Perhaps the biggest cloud hanging over sports – both youth and professional – in the last few years has been head injuries. The conversation about concussions still lingers over professional football and ice hockey, and the discussion has filtered down to youth and high school sports, where the problem also exists.
For myself, a new parent and recreational ice hockey player, the internal debate on whether to allow my child to participate in these sports has already begun. But do I really want to be the dad that dictates the activities my daughter can participate in?
I may have a long way to go until my daughter is lacing up her skates or knocking a ball around in some fashion, but it’s worth considering. I’ve seen myself take plenty of falls on the ice, crashing into the boards. My co-workers have seen me hobbling through the office.
And the path for a female is usually quite different from a male – and that’s if she’s even interested in playing sports. For one, she most likely won’t be playing football, given national statistics on females, especially young ones, picking up the sport. But that doesn’t mean she’ll automatically be safe from head injuries.
According to the National Athletic Trainers’ Association, sports-related concussions account for more than half of all emergency room visits by children aged 8 through 13. And there are a number of studies showing that concussions have even more of an impact on developing brains.
A study released in 2012 by the Institute of Medicine and National Research Council puts football, ice hockey, lacrosse, wrestling and soccer at the highest rates of concussions among male sports. For female sports, it’s soccer, lacrosse, basketball and ice hockey.
While the rate of concussions is mostly higher in male sports, concussions in girls’ basketball occur at twice the rate of boys. Good thing I’m not a big basketball fan. However, the point here is that there is the possibility of head injuries in many sports for both genders.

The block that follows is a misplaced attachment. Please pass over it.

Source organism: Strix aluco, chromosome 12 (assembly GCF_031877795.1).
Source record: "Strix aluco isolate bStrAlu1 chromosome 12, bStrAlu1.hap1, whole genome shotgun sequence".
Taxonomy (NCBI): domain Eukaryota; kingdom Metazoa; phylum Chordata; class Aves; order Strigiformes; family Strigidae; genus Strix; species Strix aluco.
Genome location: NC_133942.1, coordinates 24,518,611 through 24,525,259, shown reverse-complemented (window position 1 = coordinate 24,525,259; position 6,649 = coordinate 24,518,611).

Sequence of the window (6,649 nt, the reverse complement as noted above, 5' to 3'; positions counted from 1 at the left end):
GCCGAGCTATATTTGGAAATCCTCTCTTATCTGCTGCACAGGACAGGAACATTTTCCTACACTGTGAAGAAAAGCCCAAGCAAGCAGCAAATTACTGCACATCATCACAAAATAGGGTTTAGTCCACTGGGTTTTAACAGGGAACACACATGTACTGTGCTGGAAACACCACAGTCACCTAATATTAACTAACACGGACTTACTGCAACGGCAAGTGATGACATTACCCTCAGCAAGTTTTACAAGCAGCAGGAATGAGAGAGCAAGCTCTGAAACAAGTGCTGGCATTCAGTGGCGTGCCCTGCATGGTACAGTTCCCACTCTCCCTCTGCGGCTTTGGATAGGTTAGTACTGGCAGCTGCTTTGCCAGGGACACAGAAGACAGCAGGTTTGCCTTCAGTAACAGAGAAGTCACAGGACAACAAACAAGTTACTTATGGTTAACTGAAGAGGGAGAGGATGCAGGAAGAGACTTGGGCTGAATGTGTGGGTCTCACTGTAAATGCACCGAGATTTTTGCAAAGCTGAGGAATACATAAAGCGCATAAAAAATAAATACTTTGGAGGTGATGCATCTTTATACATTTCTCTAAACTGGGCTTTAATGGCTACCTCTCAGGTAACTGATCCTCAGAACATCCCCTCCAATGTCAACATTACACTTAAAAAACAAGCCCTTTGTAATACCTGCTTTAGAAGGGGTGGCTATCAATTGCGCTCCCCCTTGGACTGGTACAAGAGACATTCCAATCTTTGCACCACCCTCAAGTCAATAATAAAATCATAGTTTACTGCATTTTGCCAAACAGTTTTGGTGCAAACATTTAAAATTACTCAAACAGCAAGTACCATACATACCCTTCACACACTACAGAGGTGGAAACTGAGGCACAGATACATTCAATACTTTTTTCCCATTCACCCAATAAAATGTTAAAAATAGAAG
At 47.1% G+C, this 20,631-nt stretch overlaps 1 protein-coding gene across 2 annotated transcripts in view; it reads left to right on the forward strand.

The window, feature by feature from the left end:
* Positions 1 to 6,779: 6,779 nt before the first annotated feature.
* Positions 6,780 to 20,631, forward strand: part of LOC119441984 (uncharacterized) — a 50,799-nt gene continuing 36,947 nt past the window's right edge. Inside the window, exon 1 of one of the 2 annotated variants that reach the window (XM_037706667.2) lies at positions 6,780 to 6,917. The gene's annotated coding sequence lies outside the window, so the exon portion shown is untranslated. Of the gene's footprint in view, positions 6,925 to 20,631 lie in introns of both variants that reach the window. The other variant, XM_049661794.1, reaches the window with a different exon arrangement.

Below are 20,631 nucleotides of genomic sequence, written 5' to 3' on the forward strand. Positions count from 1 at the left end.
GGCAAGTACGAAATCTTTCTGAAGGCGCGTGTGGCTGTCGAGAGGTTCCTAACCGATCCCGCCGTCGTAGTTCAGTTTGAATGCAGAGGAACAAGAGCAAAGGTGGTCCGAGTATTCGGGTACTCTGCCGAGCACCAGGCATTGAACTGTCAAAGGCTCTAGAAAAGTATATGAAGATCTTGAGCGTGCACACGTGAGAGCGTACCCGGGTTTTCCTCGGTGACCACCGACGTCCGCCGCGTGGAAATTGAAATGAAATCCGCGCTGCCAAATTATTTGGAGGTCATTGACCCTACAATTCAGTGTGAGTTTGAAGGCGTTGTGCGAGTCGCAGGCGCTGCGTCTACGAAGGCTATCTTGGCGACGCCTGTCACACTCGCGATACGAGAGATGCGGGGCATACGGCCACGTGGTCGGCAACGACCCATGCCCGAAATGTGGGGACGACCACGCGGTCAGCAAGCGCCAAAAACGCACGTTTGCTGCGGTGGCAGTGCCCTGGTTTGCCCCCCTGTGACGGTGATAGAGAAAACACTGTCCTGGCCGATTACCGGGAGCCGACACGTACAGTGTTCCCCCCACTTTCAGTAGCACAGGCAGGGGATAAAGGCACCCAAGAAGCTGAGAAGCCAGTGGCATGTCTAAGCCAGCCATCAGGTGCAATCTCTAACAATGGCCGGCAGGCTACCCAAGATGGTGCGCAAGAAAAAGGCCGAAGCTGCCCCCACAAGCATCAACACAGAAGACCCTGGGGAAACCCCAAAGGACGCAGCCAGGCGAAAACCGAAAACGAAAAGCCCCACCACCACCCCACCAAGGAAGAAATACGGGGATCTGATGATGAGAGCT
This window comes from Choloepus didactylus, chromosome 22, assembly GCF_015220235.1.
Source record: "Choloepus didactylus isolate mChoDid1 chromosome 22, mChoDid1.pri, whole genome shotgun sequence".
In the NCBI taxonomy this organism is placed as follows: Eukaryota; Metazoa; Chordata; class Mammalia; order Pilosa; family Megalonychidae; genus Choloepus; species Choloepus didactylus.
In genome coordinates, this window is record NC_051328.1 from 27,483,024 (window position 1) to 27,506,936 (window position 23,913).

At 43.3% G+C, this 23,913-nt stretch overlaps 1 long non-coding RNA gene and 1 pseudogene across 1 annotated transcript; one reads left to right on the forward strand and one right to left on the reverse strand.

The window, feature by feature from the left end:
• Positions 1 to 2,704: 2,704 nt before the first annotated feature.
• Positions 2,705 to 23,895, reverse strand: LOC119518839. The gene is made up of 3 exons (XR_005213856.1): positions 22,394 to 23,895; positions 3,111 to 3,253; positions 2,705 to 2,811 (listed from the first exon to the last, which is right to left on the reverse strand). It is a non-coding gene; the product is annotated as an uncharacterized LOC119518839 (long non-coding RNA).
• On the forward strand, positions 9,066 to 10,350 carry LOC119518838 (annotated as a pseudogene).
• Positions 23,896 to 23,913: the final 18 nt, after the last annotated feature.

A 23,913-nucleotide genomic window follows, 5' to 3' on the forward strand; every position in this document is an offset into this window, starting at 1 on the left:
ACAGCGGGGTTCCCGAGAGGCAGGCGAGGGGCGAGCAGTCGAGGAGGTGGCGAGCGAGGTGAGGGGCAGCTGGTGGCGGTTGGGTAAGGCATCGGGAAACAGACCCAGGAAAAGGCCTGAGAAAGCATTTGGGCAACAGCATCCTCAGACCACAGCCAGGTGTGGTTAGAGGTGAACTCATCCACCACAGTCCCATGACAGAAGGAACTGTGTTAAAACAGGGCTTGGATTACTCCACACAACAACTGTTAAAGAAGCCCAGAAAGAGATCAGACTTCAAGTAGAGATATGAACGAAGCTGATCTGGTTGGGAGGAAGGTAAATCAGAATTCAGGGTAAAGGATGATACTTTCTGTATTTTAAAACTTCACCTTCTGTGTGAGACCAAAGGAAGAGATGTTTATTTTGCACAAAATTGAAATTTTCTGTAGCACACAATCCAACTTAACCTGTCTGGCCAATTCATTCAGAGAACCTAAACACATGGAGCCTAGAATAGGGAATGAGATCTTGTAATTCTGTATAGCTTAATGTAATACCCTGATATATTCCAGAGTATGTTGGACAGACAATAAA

“In the past decade, few subjects at the intersection of medicine and sports have generated as much public interest as sports-related concussions – especially among youth,” the Institute of Medicine and National Research Council report states.
Even some of the non-traditional sports such as gymnastics have seen a rise in concussions.
For me, I’ve already pictured strapping skates onto my daughter’s feet whenever she’s old enough, hoping that she’ll take to it. I’ve skated alongside women a handful of times, both in pickup games and in league games, and they always seem to shake things up. Plus, in women’s ice hockey, there’s no body checking allowed, so perhaps her mother will sign the permission slip?
Even for boys, body checking in ice hockey isn’t allowed until Bantam hockey, between the ages of 13-17. According to a recent article in USA Hockey magazine, some parents look for alternative leagues for their boys to join during those ages, steering clear of body checking during ages when developing boys can have large size differences.
My wife doesn’t exactly have a clean bill of health from her sporting history, either. Her love of horses has resulted in two falls while riding, and an even crazier accident while on solid ground. Her horse, which she has since sold, kicked her in the midsection, lifting her off her feet and prompting a trip to the ER and months of internal bruising. She was considered lucky.
So will it be ice hockey or horseback riding for our daughter? Maybe it’ll be golf. We’ll have to let you know.